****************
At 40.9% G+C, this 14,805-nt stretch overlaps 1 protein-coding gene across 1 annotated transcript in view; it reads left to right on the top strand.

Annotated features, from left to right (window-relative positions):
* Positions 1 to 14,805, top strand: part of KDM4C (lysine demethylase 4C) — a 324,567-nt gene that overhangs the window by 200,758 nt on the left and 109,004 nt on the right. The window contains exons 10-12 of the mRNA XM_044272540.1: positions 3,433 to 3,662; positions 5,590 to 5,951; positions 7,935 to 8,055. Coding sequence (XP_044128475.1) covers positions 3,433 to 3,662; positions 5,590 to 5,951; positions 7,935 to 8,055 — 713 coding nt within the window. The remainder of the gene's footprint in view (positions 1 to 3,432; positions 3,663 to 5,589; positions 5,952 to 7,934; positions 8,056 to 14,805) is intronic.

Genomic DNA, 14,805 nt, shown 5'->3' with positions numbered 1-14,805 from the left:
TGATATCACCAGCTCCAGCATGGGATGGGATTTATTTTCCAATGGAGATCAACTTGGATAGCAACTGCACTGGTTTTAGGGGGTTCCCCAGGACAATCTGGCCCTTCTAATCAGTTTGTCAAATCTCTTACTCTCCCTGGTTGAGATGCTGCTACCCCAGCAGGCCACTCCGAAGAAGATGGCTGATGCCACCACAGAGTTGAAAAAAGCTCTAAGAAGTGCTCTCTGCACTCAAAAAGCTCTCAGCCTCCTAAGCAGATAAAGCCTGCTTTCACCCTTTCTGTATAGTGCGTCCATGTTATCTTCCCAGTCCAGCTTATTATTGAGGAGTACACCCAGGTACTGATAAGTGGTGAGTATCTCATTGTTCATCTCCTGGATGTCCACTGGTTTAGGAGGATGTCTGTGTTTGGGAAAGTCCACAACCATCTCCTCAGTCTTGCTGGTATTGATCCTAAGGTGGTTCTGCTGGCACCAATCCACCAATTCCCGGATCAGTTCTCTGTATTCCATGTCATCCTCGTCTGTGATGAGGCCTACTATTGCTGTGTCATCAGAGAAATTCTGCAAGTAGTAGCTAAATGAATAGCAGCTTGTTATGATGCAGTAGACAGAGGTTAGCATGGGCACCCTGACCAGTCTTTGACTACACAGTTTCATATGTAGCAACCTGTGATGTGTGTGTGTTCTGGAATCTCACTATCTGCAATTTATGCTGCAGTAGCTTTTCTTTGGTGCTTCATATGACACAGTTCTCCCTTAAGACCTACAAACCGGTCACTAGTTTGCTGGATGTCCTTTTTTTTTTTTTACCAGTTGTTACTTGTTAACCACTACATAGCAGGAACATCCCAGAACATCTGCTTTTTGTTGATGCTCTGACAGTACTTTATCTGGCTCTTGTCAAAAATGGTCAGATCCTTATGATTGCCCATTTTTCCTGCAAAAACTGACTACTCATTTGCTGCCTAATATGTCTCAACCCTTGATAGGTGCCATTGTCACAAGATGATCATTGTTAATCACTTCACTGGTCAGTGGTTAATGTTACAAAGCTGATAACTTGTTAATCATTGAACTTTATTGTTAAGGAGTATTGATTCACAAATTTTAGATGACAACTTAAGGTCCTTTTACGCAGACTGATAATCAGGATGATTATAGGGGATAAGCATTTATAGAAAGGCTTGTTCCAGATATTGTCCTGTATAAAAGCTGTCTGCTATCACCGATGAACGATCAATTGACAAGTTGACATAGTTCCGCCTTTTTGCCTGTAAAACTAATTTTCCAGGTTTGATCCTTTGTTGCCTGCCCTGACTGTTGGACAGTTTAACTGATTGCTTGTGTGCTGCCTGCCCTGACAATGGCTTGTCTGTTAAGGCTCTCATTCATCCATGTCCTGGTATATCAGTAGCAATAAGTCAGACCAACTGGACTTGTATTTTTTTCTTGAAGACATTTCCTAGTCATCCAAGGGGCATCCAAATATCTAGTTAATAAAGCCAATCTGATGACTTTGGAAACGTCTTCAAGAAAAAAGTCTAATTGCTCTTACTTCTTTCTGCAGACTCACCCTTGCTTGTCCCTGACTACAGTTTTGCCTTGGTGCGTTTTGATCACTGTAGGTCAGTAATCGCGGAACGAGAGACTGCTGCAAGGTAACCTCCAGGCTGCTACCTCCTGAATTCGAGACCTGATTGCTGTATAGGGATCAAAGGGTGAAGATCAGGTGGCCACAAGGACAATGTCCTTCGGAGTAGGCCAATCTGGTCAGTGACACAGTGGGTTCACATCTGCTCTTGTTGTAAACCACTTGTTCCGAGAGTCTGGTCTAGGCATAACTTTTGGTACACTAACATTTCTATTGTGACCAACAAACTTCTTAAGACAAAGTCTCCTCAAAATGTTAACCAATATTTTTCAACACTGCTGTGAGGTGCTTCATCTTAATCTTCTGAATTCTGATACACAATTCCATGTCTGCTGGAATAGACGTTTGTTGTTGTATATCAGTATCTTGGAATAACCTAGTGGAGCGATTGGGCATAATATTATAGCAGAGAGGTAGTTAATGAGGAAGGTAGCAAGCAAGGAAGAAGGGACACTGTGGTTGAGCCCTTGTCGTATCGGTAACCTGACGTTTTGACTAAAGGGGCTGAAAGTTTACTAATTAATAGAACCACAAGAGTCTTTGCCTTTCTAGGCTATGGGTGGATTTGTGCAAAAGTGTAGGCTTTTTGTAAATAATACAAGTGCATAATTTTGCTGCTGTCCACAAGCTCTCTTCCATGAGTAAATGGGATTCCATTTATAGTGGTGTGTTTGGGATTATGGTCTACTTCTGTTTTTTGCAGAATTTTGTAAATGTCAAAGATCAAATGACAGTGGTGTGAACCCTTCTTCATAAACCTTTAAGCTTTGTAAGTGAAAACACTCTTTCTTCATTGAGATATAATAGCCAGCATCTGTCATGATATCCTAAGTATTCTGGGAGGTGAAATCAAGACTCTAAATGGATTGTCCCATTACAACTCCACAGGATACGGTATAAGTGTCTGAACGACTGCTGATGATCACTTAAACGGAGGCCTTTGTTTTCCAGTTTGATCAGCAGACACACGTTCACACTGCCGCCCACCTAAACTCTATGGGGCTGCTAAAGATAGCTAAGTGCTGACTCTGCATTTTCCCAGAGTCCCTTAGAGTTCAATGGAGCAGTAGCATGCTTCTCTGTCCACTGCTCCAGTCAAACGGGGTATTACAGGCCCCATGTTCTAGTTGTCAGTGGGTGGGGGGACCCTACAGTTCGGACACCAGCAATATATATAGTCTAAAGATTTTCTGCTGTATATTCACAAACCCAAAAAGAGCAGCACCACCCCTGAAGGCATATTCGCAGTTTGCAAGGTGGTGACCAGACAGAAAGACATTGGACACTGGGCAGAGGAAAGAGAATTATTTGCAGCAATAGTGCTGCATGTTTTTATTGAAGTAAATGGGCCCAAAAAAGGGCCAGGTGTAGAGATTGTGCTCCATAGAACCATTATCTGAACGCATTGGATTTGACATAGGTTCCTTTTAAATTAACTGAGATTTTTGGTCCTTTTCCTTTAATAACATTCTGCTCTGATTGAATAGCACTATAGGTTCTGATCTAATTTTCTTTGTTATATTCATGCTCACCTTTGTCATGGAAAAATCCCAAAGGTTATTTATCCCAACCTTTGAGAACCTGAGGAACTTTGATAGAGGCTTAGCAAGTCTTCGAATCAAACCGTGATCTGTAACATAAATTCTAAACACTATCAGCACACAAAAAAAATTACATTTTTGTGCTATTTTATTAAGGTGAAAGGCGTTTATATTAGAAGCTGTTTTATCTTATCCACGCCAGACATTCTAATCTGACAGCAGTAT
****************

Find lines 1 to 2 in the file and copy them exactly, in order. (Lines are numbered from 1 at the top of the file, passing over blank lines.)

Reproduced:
At 40.9% G+C, this 14,805-nt stretch overlaps 1 protein-coding gene across 1 annotated transcript in view; it reads left to right on the top strand.

Annotated features, from left to right (window-relative positions):